So I want to move on to the last one and that is the fourth response to fear and anxiety, which is fawn and yes, fawn is a baby deer, but it’s also a way in which in English we refer to trying to appease or please somebody. So, you have your fist coming towards you. You have the other hand coming and you start to appease whatever it is that’s coming. Oh, let me take care of you. I’m so sorry. What do you need? How can I be there for you? And so, feel that in your body a couple of times, feel the fist coming towards you and then feel what it means to get into appeasement or fawning mode. And some of the ways in which this plays out is lack of boundaries, trying to take care of other people, not wanting to deal with conflict, deferring to others to make decisions, not being able to really stand up for yourself an inability to say no.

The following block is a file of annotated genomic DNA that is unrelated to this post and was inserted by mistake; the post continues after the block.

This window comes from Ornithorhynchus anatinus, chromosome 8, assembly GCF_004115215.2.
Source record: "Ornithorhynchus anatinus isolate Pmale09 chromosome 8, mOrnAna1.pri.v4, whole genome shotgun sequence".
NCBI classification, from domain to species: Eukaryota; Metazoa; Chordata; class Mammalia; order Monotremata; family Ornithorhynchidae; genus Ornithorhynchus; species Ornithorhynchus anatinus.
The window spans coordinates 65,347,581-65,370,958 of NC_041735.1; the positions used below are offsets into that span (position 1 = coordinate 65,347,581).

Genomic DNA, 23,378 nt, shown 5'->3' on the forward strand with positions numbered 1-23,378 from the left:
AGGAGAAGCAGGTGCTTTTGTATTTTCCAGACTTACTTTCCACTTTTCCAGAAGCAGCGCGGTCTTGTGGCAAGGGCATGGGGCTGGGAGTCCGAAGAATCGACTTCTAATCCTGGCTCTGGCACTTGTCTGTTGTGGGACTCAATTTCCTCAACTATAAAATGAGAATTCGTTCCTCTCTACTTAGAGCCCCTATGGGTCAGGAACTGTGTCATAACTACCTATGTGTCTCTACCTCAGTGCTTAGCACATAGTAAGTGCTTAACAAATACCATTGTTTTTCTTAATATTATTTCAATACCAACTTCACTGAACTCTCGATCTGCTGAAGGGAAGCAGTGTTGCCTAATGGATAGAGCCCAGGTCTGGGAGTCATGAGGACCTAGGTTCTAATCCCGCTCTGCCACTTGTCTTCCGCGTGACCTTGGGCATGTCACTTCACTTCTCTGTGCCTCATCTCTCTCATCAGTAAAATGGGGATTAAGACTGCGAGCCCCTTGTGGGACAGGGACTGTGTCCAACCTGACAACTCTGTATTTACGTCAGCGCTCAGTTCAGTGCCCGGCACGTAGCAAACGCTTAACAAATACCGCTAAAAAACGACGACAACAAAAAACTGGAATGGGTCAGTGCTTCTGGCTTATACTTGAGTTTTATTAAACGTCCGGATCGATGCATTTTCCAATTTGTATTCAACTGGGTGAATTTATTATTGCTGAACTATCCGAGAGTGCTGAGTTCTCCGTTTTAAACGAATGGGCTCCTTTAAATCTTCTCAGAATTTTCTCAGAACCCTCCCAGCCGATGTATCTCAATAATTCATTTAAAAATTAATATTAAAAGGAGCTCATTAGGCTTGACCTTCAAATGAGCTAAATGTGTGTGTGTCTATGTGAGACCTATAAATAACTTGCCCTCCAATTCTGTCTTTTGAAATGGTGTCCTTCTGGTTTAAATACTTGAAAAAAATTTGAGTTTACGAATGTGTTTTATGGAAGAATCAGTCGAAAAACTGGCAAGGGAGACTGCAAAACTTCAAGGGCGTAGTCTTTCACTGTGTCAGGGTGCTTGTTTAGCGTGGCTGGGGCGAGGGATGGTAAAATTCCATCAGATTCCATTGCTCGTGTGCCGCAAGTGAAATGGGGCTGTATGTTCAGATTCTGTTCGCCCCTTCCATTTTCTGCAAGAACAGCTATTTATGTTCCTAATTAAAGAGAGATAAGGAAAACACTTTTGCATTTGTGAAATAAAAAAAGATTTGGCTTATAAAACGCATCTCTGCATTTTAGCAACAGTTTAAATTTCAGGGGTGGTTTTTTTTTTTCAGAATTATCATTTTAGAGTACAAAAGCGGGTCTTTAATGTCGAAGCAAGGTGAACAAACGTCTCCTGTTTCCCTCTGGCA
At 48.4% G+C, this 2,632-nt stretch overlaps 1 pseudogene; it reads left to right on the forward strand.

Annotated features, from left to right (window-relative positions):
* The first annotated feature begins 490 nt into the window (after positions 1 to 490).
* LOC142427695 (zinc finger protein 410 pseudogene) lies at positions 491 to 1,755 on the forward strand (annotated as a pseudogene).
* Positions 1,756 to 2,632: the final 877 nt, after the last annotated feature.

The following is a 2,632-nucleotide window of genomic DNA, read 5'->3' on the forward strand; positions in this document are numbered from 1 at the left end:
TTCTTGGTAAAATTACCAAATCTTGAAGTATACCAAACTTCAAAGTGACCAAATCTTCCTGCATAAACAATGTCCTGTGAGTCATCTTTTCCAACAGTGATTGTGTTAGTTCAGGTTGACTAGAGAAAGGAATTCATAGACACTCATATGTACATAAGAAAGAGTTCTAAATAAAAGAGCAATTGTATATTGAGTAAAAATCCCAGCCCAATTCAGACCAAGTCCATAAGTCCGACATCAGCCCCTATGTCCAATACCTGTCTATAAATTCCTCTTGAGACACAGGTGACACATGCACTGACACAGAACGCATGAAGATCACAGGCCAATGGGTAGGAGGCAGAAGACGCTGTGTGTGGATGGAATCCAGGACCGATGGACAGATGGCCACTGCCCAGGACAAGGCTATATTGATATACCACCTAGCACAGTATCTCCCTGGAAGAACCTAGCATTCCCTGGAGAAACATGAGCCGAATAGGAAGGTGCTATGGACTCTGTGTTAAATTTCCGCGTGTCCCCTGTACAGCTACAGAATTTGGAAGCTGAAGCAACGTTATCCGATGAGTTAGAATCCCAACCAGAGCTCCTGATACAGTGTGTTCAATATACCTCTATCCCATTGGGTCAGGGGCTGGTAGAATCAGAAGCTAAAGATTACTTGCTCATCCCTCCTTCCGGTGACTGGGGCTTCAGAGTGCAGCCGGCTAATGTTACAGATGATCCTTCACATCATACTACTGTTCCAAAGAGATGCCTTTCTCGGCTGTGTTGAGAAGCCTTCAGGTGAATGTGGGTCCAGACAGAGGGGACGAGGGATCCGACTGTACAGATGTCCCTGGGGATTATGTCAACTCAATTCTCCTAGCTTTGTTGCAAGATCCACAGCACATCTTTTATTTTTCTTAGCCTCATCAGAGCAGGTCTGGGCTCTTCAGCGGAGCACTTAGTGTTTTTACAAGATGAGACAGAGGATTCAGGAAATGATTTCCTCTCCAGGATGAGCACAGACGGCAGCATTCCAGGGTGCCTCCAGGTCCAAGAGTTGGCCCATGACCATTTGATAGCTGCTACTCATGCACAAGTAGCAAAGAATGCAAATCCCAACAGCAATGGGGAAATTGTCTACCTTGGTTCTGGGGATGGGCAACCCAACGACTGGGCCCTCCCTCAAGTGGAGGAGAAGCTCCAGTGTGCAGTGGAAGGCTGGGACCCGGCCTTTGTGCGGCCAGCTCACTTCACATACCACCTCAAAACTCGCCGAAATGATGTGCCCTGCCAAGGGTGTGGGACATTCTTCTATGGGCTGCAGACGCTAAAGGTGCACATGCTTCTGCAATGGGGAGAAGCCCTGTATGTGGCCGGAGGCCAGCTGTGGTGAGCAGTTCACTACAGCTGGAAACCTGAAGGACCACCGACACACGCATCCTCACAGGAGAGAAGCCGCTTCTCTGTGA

So, before I continue into how we can move out of these states, I just want to check in with all of you and see how you’re doing. And Abby says it’s super helpful. I recognize myself in several states. Thank you for that, so I’d love to see your responses in chat and if you have any questions. Sally says me too several states, very informative, mainly the last three. So please keep sharing and yes, all of these can be present in different contexts because in addition to having maybe a dominant way of your leadership show up in the fight-flight mode, you also might end up noticing that you may respond to people that you see in the hierarchy as dominant in a particular way and in the hierarchy as more marginalized than you in a certain way, right? So you can also notice from that there might be cultural or patterns in your organizations. There may be organizational fight-flight responses. It may be that it’s a very argumentative organization where everybody’s constantly butting up against one another or it might be that the organization has a super high level of work, work, work, work, work all the time. This is a very common pattern for those of us who are in the social justice world, right? Like, these are all ways in which we’re constantly revved up and running on high, right? And so, yes, these things, as Georgia is saying that she could relate to several combinations and that in some ways, they correspond to different spheres of my life. So, yeah, a conflict that you might be having with your child might play itself out very differently than something that you’re dealing with, with one of your funders or your boss or your partner or when you’re out there in the world and dealing with an identity that might have certain dimensions of oppression or discrimination or privilege attached to it, right?